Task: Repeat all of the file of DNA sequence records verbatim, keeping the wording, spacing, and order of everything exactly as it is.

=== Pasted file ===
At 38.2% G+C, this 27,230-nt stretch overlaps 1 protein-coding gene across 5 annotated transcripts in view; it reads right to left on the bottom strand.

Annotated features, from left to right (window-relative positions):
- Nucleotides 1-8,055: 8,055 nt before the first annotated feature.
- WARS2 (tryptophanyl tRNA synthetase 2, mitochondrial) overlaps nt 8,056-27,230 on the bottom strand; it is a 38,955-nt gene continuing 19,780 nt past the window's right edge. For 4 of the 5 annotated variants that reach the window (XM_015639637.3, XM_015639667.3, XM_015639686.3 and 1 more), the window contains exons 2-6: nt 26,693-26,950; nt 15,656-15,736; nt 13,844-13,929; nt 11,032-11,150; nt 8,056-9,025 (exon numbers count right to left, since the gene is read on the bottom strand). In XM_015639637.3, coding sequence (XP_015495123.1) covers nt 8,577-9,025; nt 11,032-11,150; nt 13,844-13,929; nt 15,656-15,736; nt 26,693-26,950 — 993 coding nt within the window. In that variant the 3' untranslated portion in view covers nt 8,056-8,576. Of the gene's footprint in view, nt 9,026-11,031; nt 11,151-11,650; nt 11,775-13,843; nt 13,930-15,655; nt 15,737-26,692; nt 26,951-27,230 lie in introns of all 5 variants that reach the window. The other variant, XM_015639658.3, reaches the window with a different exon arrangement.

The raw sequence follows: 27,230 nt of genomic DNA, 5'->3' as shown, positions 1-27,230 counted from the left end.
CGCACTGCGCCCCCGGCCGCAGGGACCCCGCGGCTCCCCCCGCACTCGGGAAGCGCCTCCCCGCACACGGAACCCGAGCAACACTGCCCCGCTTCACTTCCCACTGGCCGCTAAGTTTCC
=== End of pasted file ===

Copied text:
At 38.2% G+C, this 27,230-nt stretch overlaps 1 protein-coding gene across 5 annotated transcripts in view; it reads right to left on the bottom strand.

Annotated features, from left to right (window-relative positions):
- Nucleotides 1-8,055: 8,055 nt before the first annotated feature.
- WARS2 (tryptophanyl tRNA synthetase 2, mitochondrial) overlaps nt 8,056-27,230 on the bottom strand; it is a 38,955-nt gene continuing 19,780 nt past the window's right edge. For 4 of the 5 annotated variants that reach the window (XM_015639637.3, XM_015639667.3, XM_015639686.3 and 1 more), the window contains exons 2-6: nt 26,693-26,950; nt 15,656-15,736; nt 13,844-13,929; nt 11,032-11,150; nt 8,056-9,025 (exon numbers count right to left, since the gene is read on the bottom strand). In XM_015639637.3, coding sequence (XP_015495123.1) covers nt 8,577-9,025; nt 11,032-11,150; nt 13,844-13,929; nt 15,656-15,736; nt 26,693-26,950 — 993 coding nt within the window. In that variant the 3' untranslated portion in view covers nt 8,056-8,576. Of the gene's footprint in view, nt 9,026-11,031; nt 11,151-11,650; nt 11,775-13,843; nt 13,930-15,655; nt 15,737-26,692; nt 26,951-27,230 lie in introns of all 5 variants that reach the window. The other variant, XM_015639658.3, reaches the window with a different exon arrangement.

The raw sequence follows: 27,230 nt of genomic DNA, 5'->3' as shown, positions 1-27,230 counted from the left end.
CGCACTGCGCCCCCGGCCGCAGGGACCCCGCGGCTCCCCCCGCACTCGGGAAGCGCCTCCCCGCACACGGAACCCGAGCAACACTGCCCCGCTTCACTTCCCACTGGCCGCTAAGTTTCC